8. 8. Survey Results – Q1<br />47.4% Strongly Agree that online graduate degrees are just as rigorous as traditional degrees.<br />56.1% Strongly Agree that they would recommend pursuing an online degree to their friends/colleagues<br />50.9% Strongly Agree that online graduate degrees are just as valuable as traditional degrees<br />47.4% Strongly Agree that the reputation of a school was very important in the selection process<br />67.9% Strongly Agree that flexibility is very important when selecting an online graduate degree<br />55.4% Strongly Agree that accreditation was important when selecting an online graduate degree<br />
  9. 9. Survey Results – Q2<br />
  10. 10. Survey Results – Q2<br />Flexibility was ranked as the highest deciding factor when selecting an online programwith 39.6% of respondents ranking it the highest factor<br />Location was ranked the least important by 30.0% of the respondents <br />Respondents seemed indifferent to the expense of an online graduate degree with 70.3% ranking expense as either 2, 3 or 4 in the ranking scale<br />
  11. 11. Discussion <br />During the fall term of 2008, it was reported that more than 4.6 million students took at least one online course, representing a 17% increase in online course enrollment since fall of 2007 (Allen & Seaman, 2009). <br />E-learning has become the norm in delivery of course content, providing a cost savings in many situations (Kruse, 2002).<br />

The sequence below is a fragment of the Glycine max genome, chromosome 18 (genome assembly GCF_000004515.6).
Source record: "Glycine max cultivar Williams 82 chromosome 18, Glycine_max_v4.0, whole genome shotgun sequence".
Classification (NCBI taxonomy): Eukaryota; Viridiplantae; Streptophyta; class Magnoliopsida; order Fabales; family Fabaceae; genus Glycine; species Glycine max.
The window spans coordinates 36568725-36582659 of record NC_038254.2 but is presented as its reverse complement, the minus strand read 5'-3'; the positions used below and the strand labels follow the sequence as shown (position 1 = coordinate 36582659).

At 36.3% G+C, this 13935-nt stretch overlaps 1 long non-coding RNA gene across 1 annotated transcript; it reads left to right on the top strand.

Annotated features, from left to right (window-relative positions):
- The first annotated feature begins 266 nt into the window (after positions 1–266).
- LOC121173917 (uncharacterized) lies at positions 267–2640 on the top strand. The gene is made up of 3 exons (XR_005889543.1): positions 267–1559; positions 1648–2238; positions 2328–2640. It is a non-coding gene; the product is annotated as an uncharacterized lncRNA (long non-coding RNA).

12. 12. Implications<br />How do we make our online programs more attractive to potential students?<br />How do we retain our current students?<br />Some Answers<br />Maintain a positive reputation.<br />If students cannot come to us, we go to them!<br />Provide instruction in a variety of formats to enhance the learning experience of kinesthetic, audible and visual learners.<br />Provide flexibility in delivery methods of courses and degrees (F2F, Hybrid/Enhanced, online deliveries)<br />
  13. 13. Roundtable Discussion<br />
  14. 14. References<br />Allen, I. E., & Seaman, J. (2009). Learning on Demand: Online Education in the United States, 2009: BABSON Surevey Research Group.<br />Kruse, K. (2002). Beginner Basics: The benefits and drawbacks of e-learning. Retrieved February 19, 2011 from http://labsel.pesarosviluppo.it/docindexer/Uploads%5C213-Beginner%20Basics.doc<br />Chiu, C. M., Hsu, M. H., Sun, S. Y., Lin, T. C. & Sun, P. C. (2005). Usability, quality, value and E-learning continuance decisions. Computers & Education, 45, 4, 399–416.<br />Compeau, D. R. & Higgins, C. A. (1995). Computer self-efficacy: development of a measure and initial test. MIS Quarterly, 19, 2, 189–211.<br />Davis, F. D., Bagozzi, R. P. & Warshaw, P. R. (1989). User acceptance of computer technology: a comparison of two theoretical models. Management Science, 35, 982–1002.<br />Doll,W. J., Hendrickson, A. & Deng, X. (1998). Using Davis’s perceived usefulness and ease-of-use instruments for decision making: a confirmatory andmulti-group invariance analysis. Decision Science, 29, 4, 839–869.<br />Drennan, J., J. Kennedy, et al. (2005). "Factors Affecting Student Attitudes toward Flexible Online Learning in Management Education." The Journal of Educational Research 98(6): 331-338.<br />Venkatesh, V. & Davis, F. D. (2000). A theoretical extension of the technology acceptance model: four longitudinal field studies. Management Science, 46, 2, 186–204.<br />